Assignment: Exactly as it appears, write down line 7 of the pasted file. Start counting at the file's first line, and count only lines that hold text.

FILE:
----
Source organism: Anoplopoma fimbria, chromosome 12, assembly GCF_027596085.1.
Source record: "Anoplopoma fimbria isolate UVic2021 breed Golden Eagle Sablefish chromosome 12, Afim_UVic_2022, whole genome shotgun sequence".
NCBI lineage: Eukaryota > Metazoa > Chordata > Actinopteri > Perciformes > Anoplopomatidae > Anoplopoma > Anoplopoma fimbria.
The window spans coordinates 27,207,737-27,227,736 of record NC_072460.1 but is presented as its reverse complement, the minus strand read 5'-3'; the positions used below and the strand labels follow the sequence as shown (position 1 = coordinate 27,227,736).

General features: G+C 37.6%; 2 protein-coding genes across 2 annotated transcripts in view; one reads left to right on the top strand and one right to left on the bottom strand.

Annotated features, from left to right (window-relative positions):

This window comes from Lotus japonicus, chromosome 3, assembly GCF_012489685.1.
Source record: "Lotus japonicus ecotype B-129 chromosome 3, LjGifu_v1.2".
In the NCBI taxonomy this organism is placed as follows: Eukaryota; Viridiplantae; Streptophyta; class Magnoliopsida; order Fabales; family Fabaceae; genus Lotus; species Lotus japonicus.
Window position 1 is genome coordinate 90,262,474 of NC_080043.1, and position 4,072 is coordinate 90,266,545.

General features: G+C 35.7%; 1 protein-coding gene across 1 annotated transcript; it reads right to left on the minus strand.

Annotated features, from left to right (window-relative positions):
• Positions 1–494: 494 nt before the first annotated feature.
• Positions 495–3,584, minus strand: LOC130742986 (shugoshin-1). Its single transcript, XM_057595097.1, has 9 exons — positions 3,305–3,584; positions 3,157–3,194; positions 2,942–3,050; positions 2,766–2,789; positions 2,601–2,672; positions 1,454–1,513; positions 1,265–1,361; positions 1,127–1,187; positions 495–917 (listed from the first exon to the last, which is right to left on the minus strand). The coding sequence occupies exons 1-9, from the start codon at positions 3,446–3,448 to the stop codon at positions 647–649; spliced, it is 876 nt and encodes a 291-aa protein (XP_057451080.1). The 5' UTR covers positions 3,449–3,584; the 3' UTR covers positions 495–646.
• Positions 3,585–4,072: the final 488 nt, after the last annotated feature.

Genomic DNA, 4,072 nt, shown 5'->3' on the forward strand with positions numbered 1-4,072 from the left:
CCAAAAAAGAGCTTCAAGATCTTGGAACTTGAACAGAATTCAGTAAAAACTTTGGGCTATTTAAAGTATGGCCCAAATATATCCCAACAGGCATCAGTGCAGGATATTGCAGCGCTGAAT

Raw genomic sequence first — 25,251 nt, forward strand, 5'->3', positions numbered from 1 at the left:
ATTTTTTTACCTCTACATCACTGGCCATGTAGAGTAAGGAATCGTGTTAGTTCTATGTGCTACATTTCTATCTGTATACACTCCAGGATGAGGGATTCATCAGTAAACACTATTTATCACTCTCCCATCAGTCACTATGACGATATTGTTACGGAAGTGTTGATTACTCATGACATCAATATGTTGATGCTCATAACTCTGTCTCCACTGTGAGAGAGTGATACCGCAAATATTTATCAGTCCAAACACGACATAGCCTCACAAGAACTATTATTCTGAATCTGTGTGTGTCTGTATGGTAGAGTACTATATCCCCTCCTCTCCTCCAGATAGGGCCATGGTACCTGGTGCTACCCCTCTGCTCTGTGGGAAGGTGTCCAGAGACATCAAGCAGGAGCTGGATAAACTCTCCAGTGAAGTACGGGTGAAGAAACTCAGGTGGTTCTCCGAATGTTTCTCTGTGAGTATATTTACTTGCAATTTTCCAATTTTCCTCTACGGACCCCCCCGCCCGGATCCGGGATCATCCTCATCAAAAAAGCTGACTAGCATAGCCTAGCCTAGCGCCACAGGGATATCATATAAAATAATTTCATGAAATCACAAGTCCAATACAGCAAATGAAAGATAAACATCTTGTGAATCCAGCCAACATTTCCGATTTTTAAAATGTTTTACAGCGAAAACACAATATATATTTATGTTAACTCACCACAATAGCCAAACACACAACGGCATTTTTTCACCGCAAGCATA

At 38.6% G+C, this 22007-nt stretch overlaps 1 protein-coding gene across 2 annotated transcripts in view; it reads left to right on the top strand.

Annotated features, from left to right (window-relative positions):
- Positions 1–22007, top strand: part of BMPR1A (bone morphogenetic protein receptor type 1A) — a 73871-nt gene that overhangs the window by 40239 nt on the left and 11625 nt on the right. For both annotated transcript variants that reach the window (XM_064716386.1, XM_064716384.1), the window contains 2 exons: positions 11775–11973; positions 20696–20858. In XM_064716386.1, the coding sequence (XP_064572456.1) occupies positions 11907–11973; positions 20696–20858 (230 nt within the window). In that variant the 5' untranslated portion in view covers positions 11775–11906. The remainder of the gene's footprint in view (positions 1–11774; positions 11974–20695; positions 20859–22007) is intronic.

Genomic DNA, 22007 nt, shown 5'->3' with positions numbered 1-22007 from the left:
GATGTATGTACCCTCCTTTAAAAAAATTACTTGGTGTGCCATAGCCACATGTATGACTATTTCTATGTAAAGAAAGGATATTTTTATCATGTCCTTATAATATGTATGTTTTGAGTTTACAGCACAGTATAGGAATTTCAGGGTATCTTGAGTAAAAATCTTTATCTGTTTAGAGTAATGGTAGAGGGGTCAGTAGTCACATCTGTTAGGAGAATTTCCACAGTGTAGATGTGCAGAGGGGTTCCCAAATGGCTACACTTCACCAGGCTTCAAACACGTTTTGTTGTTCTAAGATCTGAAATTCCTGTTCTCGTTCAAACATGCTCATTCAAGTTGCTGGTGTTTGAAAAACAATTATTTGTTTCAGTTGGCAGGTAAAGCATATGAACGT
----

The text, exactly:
This window comes from Lotus japonicus, chromosome 3, assembly GCF_012489685.1.